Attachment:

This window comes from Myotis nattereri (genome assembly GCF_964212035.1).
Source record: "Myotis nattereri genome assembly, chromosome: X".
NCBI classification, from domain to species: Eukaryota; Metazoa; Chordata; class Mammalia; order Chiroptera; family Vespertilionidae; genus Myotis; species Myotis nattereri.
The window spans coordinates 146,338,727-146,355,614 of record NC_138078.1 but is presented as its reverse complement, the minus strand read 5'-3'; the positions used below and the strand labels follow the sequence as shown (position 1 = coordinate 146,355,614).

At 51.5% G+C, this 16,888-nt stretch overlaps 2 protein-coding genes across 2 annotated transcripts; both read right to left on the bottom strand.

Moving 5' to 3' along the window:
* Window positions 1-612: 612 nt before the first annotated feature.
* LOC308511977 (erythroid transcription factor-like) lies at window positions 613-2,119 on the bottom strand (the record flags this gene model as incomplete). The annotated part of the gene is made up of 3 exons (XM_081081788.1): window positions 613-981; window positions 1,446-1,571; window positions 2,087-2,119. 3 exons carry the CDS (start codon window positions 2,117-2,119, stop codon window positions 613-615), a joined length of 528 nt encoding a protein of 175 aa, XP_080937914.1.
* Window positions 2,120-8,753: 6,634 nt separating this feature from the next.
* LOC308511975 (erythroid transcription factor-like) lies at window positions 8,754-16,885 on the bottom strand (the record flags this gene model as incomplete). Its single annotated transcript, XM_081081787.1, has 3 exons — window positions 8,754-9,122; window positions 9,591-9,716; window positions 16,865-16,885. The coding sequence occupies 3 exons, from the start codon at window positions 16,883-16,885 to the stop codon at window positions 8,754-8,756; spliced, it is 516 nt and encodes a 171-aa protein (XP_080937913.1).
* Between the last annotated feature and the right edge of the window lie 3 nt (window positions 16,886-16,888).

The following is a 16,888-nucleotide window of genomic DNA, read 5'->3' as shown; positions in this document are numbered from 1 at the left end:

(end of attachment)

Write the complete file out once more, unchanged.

This window comes from Myotis nattereri (genome assembly GCF_964212035.1).
Source record: "Myotis nattereri genome assembly, chromosome: X".
NCBI classification, from domain to species: Eukaryota; Metazoa; Chordata; class Mammalia; order Chiroptera; family Vespertilionidae; genus Myotis; species Myotis nattereri.
The window spans coordinates 146,338,727-146,355,614 of record NC_138078.1 but is presented as its reverse complement, the minus strand read 5'-3'; the positions used below and the strand labels follow the sequence as shown (position 1 = coordinate 146,355,614).

At 51.5% G+C, this 16,888-nt stretch overlaps 2 protein-coding genes across 2 annotated transcripts; both read right to left on the bottom strand.

Moving 5' to 3' along the window:
* Window positions 1-612: 612 nt before the first annotated feature.
* LOC308511977 (erythroid transcription factor-like) lies at window positions 613-2,119 on the bottom strand (the record flags this gene model as incomplete). The annotated part of the gene is made up of 3 exons (XM_081081788.1): window positions 613-981; window positions 1,446-1,571; window positions 2,087-2,119. 3 exons carry the CDS (start codon window positions 2,117-2,119, stop codon window positions 613-615), a joined length of 528 nt encoding a protein of 175 aa, XP_080937914.1.
* Window positions 2,120-8,753: 6,634 nt separating this feature from the next.
* LOC308511975 (erythroid transcription factor-like) lies at window positions 8,754-16,885 on the bottom strand (the record flags this gene model as incomplete). Its single annotated transcript, XM_081081787.1, has 3 exons — window positions 8,754-9,122; window positions 9,591-9,716; window positions 16,865-16,885. The coding sequence occupies 3 exons, from the start codon at window positions 16,883-16,885 to the stop codon at window positions 8,754-8,756; spliced, it is 516 nt and encodes a 171-aa protein (XP_080937913.1).
* Between the last annotated feature and the right edge of the window lie 3 nt (window positions 16,886-16,888).

The following is a 16,888-nucleotide window of genomic DNA, read 5'->3' as shown; positions in this document are numbered from 1 at the left end: